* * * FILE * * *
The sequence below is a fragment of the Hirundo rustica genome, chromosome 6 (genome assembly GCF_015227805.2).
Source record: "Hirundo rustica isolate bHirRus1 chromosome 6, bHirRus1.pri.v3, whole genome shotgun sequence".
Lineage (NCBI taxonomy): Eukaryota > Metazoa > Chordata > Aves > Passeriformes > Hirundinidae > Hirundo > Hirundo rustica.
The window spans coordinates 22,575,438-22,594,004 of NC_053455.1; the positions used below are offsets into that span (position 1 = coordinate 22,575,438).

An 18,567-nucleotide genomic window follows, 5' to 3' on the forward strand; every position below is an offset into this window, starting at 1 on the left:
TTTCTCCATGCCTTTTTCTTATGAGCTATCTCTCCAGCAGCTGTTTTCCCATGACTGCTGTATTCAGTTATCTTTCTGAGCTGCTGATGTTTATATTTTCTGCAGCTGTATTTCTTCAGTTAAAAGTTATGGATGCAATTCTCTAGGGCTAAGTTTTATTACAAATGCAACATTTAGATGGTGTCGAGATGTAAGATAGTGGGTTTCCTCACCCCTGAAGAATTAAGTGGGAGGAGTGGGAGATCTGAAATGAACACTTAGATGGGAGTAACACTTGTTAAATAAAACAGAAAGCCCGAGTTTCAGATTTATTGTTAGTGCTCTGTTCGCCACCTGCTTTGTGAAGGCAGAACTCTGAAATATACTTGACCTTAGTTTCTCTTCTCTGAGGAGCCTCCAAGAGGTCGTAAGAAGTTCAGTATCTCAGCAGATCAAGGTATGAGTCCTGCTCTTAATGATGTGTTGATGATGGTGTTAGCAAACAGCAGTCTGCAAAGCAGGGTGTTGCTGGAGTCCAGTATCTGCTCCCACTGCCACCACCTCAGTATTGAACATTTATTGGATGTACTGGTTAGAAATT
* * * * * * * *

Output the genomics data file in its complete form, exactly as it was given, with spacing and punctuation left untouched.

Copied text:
The sequence below is a fragment of the Hirundo rustica genome, chromosome 6 (genome assembly GCF_015227805.2).
Source record: "Hirundo rustica isolate bHirRus1 chromosome 6, bHirRus1.pri.v3, whole genome shotgun sequence".
Lineage (NCBI taxonomy): Eukaryota > Metazoa > Chordata > Aves > Passeriformes > Hirundinidae > Hirundo > Hirundo rustica.
The window spans coordinates 22,575,438-22,594,004 of NC_053455.1; the positions used below are offsets into that span (position 1 = coordinate 22,575,438).

An 18,567-nucleotide genomic window follows, 5' to 3' on the forward strand; every position below is an offset into this window, starting at 1 on the left:
TTTCTCCATGCCTTTTTCTTATGAGCTATCTCTCCAGCAGCTGTTTTCCCATGACTGCTGTATTCAGTTATCTTTCTGAGCTGCTGATGTTTATATTTTCTGCAGCTGTATTTCTTCAGTTAAAAGTTATGGATGCAATTCTCTAGGGCTAAGTTTTATTACAAATGCAACATTTAGATGGTGTCGAGATGTAAGATAGTGGGTTTCCTCACCCCTGAAGAATTAAGTGGGAGGAGTGGGAGATCTGAAATGAACACTTAGATGGGAGTAACACTTGTTAAATAAAACAGAAAGCCCGAGTTTCAGATTTATTGTTAGTGCTCTGTTCGCCACCTGCTTTGTGAAGGCAGAACTCTGAAATATACTTGACCTTAGTTTCTCTTCTCTGAGGAGCCTCCAAGAGGTCGTAAGAAGTTCAGTATCTCAGCAGATCAAGGTATGAGTCCTGCTCTTAATGATGTGTTGATGATGGTGTTAGCAAACAGCAGTCTGCAAAGCAGGGTGTTGCTGGAGTCCAGTATCTGCTCCCACTGCCACCACCTCAGTATTGAACATTTATTGGATGTACTGGTTAGAAATT